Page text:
Besides being a great writer Sean is a great human. He is compassionate and always willing to share his successes and failures so that others can learn from them. I don’t know many artists that are as transparent as Sean Platt. If you want to know more about his journey in self publishing, Write. Publish. Repeat. is now available and is getting rave reviews.
I Google Hungout (past tense of Google Hangout?) with Sean on a cold day in January. We talked about writing, reading, blogging and what makes a reader want to punch you in the mouth.
How did you get started in the business?
I started out assuming I couldn’t write. I didn’t go to school to write. My wife nagged me into writing, because I talk too much. [laughing] So I did and I thought I was better than I was. I didn’t know how much I had to learn and I didn’t realize one of the things that always stopped me from starting was thinking, “I didn’t go to school. I don’t know where the commas go.” And that was the wrong thing to worry about. It was the wrong place to put my attention. What I should have been thinking about was, “How do I tell this story? What do the readers actually care about?” The first couple of years that I wrote, I wrote a lot. I had a blog and it blew up pretty fast. I figured I’d start a blog because it was teaching myself how to write. I figured there was no better way to learn how to write than to write for a live audience. They would tell me if I sucked or not and I didn’t really know. I never thought I was a good writer. In fact, I thought I wasn’t a good writer. What I thought I was good at was getting better at something and I could do things quickly. I believed you could build a blog and blow it up and then leverage the attention. I got plenty of attention but I didn’t know how to alchemize that into currency. And so, I had a very hard time. I wasn’t making any money. I took a lot of ghost writing jobs and I learned how to write well and fast. But when I was writing it was still about how everything sounded instead of what it did. I didn’t get to be the writer I am now until I started to write copy, sales letters and stuff--I’d be happy if I never have to write another sales letter again in my life. But I’m very grateful for the time that I wrote them because it taught me so much about how to hold and capture the reader’s attention and how to make sure that they read all the way to the bottom of the page. If someone clicks away from a sales letter, you don’t eat. There are certain rhythms that I learned and I’m really grateful that I did learn. Once I did that, writing just became easier. The Kindle revolution happened, this was 2011, and I’m just like, “Yeah, it’s time to play ball.” We floundered a couple of times. I was writing with David Wright, in fact I still write with David every day. If I wasn’t doing this interview I’d be doing what I’m supposed to be doing which is writing episode one of the last season of Z. We wrote something called The Veil of Darkness and I wrote something myself called Four Seasons and a book called Writing Online, all in 2011, before we really figured out a new way of doing things, which is a serialized fiction. Yesterday’s Gone came out on October 3rd, 2011. That title was a game changer for us. It gave us an audience and a platform and allowed us to do a lot of the things that we’re doing today. Since then, I’ve had the Guy Incognito pen name for children which just launched a couple months ago. We’re on Realm and Sands with Johnny B Truant. We’ve been work horses in the last ten months. We’ve put out Unicorn Western, The Beam, Robot Proletariat, Namaste, Cursed…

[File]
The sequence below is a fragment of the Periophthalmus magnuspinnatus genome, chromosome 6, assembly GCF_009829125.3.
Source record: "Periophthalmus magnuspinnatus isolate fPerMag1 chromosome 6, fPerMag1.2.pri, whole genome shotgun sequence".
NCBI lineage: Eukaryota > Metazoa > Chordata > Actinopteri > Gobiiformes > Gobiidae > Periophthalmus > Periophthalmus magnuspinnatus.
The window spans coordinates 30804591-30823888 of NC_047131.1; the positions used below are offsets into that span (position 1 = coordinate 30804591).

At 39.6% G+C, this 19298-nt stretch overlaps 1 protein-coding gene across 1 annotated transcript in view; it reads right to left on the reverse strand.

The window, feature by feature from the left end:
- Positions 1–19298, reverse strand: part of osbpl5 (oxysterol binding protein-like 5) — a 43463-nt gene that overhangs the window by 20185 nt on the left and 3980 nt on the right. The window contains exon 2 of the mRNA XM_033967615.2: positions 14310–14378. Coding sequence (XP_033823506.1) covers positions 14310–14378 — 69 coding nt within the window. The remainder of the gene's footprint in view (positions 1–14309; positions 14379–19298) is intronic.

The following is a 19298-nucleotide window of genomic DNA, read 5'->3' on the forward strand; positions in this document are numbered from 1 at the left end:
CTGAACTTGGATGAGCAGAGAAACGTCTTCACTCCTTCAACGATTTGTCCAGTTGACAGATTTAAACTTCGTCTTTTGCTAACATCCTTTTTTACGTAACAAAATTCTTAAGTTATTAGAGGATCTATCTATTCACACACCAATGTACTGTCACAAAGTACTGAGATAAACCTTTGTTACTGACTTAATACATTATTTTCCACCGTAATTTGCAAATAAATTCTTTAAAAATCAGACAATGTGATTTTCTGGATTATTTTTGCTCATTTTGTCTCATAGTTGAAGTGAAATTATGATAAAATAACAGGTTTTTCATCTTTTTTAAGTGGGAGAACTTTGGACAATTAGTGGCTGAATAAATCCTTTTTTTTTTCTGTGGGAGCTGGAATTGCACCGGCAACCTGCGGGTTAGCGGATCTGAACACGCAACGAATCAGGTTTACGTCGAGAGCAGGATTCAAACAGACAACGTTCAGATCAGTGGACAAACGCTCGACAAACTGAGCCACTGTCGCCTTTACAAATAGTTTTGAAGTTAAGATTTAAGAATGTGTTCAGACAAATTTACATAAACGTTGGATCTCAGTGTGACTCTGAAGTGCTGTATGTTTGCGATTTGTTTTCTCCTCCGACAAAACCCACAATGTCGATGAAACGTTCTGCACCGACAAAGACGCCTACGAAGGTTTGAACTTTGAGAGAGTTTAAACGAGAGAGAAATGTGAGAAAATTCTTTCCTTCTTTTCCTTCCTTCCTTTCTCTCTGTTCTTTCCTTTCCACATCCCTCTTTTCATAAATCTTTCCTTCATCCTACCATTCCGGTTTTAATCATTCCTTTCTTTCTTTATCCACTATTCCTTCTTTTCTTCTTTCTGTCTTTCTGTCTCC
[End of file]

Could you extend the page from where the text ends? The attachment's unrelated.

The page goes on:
Just a couple of things. [laughing]
Yeah, a lot of stuff there. We’re a great team and we go very fast.